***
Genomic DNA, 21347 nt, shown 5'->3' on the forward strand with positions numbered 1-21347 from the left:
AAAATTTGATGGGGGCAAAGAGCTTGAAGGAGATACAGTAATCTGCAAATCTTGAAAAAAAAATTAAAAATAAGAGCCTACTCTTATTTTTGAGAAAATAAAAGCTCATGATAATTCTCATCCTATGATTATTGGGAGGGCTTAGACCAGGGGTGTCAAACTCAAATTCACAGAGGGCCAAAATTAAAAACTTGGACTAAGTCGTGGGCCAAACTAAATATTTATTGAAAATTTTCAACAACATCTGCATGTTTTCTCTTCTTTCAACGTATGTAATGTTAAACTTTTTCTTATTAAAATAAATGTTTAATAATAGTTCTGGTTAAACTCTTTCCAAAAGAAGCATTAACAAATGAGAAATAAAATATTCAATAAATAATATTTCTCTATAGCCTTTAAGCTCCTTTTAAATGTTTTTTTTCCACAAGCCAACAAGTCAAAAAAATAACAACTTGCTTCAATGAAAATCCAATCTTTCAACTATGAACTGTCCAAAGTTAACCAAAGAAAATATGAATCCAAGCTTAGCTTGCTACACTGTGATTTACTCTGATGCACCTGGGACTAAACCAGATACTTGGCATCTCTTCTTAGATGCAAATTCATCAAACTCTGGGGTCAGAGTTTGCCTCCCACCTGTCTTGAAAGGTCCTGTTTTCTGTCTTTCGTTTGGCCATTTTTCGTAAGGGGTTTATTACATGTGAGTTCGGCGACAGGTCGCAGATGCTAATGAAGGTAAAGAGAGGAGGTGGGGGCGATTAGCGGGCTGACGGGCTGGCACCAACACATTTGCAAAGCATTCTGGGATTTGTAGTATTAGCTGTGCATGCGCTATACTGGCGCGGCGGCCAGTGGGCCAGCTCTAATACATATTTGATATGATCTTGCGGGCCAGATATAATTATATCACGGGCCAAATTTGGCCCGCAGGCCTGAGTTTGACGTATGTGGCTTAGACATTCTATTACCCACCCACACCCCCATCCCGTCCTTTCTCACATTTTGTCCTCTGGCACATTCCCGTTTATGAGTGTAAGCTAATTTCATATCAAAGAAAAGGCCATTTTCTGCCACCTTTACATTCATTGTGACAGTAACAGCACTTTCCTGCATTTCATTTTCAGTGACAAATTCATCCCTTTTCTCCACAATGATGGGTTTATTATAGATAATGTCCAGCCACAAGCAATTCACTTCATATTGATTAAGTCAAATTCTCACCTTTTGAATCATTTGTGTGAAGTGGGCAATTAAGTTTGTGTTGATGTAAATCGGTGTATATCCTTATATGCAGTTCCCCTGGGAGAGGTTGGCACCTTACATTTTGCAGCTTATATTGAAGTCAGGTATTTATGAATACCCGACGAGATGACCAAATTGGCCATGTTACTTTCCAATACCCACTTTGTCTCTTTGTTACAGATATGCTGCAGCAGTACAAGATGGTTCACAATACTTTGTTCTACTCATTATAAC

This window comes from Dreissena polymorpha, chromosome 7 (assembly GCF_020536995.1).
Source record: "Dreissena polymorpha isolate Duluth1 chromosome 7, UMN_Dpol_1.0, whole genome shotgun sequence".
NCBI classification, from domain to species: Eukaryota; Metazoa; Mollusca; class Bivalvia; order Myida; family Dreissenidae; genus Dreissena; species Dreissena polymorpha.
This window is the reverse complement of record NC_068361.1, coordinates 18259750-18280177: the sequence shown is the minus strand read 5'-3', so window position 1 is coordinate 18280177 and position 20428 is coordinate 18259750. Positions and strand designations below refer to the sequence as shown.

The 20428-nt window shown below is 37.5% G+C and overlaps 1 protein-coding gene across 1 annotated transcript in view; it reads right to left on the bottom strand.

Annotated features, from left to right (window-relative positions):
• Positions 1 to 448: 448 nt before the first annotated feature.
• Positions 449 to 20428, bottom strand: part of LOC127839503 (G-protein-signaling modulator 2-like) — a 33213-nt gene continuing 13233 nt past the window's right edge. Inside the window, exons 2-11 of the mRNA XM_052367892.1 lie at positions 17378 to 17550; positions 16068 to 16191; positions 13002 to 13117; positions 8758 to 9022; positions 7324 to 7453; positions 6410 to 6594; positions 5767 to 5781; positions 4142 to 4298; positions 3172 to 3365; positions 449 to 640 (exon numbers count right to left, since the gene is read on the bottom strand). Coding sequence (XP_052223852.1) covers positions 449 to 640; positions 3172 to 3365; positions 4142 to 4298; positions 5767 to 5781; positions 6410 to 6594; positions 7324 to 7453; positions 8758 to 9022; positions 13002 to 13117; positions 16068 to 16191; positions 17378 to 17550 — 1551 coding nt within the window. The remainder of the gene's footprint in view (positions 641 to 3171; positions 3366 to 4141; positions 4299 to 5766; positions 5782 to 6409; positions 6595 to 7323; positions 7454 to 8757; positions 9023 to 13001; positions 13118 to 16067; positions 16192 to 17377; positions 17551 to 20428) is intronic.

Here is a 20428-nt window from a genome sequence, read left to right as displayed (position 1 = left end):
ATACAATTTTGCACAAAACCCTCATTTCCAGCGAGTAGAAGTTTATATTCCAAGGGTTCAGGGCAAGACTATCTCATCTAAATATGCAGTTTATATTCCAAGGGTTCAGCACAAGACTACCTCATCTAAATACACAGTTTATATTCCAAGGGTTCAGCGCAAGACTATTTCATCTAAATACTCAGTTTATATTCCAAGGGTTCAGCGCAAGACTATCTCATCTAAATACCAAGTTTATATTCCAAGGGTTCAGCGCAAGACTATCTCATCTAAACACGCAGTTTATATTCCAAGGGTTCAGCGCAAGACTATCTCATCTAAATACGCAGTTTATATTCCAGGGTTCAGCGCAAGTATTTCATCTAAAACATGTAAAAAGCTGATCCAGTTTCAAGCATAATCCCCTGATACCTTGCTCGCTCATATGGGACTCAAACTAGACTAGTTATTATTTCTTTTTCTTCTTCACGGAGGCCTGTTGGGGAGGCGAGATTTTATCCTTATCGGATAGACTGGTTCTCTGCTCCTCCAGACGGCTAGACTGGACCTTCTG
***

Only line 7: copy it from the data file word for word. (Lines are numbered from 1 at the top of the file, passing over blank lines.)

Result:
The 20428-nt window shown below is 37.5% G+C and overlaps 1 protein-coding gene across 1 annotated transcript in view; it reads right to left on the bottom strand.